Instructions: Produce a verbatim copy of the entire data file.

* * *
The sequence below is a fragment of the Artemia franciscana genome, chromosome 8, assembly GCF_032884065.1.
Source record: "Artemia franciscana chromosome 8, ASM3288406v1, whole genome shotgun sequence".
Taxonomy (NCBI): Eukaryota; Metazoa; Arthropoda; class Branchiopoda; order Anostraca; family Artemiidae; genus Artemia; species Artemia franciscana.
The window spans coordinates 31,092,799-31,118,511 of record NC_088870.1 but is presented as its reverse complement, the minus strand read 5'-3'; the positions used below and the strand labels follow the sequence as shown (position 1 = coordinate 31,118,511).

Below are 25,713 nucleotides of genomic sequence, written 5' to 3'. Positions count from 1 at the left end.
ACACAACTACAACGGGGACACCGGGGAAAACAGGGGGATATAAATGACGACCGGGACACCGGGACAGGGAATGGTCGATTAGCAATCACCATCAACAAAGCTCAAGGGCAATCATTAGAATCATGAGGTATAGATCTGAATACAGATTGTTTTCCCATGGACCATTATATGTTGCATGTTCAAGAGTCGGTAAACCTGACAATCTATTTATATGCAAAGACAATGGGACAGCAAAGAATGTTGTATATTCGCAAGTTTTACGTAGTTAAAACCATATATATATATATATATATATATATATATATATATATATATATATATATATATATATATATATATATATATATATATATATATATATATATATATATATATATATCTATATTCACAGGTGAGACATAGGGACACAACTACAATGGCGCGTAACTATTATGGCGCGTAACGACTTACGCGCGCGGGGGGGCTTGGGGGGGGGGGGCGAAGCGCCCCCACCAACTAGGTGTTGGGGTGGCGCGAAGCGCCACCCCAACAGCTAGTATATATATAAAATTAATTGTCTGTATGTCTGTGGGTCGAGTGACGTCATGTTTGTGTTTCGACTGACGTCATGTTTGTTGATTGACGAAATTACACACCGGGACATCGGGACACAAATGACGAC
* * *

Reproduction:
The sequence below is a fragment of the Artemia franciscana genome, chromosome 8, assembly GCF_032884065.1.
Source record: "Artemia franciscana chromosome 8, ASM3288406v1, whole genome shotgun sequence".
Taxonomy (NCBI): Eukaryota; Metazoa; Arthropoda; class Branchiopoda; order Anostraca; family Artemiidae; genus Artemia; species Artemia franciscana.
The window spans coordinates 31,092,799-31,118,511 of record NC_088870.1 but is presented as its reverse complement, the minus strand read 5'-3'; the positions used below and the strand labels follow the sequence as shown (position 1 = coordinate 31,118,511).

Below are 25,713 nucleotides of genomic sequence, written 5' to 3'. Positions count from 1 at the left end.
ACACAACTACAACGGGGACACCGGGGAAAACAGGGGGATATAAATGACGACCGGGACACCGGGACAGGGAATGGTCGATTAGCAATCACCATCAACAAAGCTCAAGGGCAATCATTAGAATCATGAGGTATAGATCTGAATACAGATTGTTTTCCCATGGACCATTATATGTTGCATGTTCAAGAGTCGGTAAACCTGACAATCTATTTATATGCAAAGACAATGGGACAGCAAAGAATGTTGTATATTCGCAAGTTTTACGTAGTTAAAACCATATATATATATATATATATATATATATATATATATATATATATATATATATATATATATATATATATATATATATATATATATATATATATATATATATATATATCTATATTCACAGGTGAGACATAGGGACACAACTACAATGGCGCGTAACTATTATGGCGCGTAACGACTTACGCGCGCGGGGGGGCTTGGGGGGGGGGGGCGAAGCGCCCCCACCAACTAGGTGTTGGGGTGGCGCGAAGCGCCACCCCAACAGCTAGTATATATATAAAATTAATTGTCTGTATGTCTGTGGGTCGAGTGACGTCATGTTTGTGTTTCGACTGACGTCATGTTTGTTGATTGACGAAATTACACACCGGGACATCGGGACACAAATGACGAC